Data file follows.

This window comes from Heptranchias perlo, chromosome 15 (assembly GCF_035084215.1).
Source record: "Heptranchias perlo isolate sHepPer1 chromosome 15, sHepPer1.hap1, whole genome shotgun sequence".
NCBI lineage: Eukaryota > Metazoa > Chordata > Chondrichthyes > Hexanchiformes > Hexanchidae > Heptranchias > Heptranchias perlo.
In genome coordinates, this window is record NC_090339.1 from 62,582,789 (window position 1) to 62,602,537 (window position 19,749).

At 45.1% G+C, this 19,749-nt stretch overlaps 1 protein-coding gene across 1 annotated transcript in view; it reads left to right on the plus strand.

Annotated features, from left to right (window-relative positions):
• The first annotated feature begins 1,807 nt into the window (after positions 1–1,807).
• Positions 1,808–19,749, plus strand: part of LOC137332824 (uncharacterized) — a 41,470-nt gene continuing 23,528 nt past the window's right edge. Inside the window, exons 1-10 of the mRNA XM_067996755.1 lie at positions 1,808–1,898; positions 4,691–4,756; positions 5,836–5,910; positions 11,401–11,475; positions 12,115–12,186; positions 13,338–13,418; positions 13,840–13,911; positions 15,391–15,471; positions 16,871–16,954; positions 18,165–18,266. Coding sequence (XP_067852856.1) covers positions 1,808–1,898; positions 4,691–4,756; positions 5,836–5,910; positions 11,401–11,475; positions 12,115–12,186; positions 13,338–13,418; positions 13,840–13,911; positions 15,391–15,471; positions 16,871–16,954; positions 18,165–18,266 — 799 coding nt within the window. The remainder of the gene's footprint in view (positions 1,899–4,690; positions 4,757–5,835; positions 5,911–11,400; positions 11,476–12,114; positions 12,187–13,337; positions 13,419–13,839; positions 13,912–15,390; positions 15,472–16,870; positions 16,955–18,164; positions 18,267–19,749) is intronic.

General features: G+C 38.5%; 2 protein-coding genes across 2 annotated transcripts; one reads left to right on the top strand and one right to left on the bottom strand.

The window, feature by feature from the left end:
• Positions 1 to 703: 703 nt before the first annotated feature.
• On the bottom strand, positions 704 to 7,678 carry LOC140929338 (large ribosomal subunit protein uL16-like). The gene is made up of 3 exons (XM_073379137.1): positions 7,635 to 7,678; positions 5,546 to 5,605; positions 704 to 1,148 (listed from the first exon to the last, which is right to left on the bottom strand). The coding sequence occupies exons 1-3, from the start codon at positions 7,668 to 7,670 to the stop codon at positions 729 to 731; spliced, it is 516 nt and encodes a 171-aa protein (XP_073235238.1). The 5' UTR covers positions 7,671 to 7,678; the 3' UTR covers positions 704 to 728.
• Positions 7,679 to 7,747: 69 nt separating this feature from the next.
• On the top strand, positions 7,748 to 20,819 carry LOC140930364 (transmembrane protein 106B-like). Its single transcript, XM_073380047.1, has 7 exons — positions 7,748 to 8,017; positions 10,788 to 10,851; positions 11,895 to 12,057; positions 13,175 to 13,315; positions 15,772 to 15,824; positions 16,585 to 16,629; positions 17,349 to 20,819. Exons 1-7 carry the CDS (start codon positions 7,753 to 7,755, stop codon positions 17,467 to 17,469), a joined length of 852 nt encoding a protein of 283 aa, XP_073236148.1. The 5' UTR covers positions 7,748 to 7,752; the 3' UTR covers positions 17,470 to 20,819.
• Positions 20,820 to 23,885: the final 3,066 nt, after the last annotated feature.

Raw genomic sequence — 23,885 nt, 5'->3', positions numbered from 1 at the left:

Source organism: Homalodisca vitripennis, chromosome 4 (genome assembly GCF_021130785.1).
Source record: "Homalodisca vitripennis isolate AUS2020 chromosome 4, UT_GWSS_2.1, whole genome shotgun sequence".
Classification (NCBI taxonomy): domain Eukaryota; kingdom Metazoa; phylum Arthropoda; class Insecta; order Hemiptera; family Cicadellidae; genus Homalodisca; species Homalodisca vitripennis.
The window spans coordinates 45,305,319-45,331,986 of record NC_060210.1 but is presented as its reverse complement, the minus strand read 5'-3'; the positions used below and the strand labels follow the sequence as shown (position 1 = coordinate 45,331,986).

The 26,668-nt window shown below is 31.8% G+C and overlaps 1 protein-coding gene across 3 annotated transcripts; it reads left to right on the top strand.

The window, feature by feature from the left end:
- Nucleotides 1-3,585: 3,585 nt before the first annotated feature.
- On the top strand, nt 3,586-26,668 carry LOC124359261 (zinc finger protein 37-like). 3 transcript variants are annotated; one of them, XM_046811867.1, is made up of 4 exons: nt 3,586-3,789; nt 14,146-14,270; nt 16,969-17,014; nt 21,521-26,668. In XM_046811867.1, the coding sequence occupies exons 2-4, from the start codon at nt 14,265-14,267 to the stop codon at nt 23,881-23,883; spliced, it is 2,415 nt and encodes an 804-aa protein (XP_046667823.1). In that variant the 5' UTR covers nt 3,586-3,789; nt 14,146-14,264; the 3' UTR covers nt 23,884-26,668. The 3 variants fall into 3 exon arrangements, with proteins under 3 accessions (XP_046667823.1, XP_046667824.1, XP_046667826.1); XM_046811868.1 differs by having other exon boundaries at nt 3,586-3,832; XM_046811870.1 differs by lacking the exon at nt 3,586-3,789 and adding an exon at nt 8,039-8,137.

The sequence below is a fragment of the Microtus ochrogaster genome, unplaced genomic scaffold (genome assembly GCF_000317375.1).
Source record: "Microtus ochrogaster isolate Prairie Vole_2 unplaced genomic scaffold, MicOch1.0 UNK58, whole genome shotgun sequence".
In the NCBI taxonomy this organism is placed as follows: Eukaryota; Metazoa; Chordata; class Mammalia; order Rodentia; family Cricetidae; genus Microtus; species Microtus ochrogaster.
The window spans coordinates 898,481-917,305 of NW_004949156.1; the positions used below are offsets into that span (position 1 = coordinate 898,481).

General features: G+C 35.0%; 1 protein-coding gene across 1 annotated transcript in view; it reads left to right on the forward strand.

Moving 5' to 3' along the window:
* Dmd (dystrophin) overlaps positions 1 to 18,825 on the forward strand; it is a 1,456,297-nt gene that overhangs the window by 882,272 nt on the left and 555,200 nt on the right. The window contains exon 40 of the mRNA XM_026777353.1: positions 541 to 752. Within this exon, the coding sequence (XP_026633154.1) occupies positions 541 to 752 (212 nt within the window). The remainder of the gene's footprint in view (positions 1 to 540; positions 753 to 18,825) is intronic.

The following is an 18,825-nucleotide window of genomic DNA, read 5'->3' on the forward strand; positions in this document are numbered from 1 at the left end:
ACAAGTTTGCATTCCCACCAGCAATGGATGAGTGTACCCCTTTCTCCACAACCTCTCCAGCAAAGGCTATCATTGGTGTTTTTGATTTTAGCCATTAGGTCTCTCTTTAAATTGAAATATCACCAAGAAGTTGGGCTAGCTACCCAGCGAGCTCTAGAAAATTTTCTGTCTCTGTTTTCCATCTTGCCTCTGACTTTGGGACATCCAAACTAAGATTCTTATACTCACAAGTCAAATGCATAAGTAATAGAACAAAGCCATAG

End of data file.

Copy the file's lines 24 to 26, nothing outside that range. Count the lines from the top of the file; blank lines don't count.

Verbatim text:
- On the top strand, nt 3,586-26,668 carry LOC124359261 (zinc finger protein 37-like). 3 transcript variants are annotated; one of them, XM_046811867.1, is made up of 4 exons: nt 3,586-3,789; nt 14,146-14,270; nt 16,969-17,014; nt 21,521-26,668. In XM_046811867.1, the coding sequence occupies exons 2-4, from the start codon at nt 14,265-14,267 to the stop codon at nt 23,881-23,883; spliced, it is 2,415 nt and encodes an 804-aa protein (XP_046667823.1). In that variant the 5' UTR covers nt 3,586-3,789; nt 14,146-14,264; the 3' UTR covers nt 23,884-26,668. The 3 variants fall into 3 exon arrangements, with proteins under 3 accessions (XP_046667823.1, XP_046667824.1, XP_046667826.1); XM_046811868.1 differs by having other exon boundaries at nt 3,586-3,832; XM_046811870.1 differs by lacking the exon at nt 3,586-3,789 and adding an exon at nt 8,039-8,137.

The sequence below is a fragment of the Microtus ochrogaster genome, unplaced genomic scaffold (genome assembly GCF_000317375.1).
Source record: "Microtus ochrogaster isolate Prairie Vole_2 unplaced genomic scaffold, MicOch1.0 UNK58, whole genome shotgun sequence".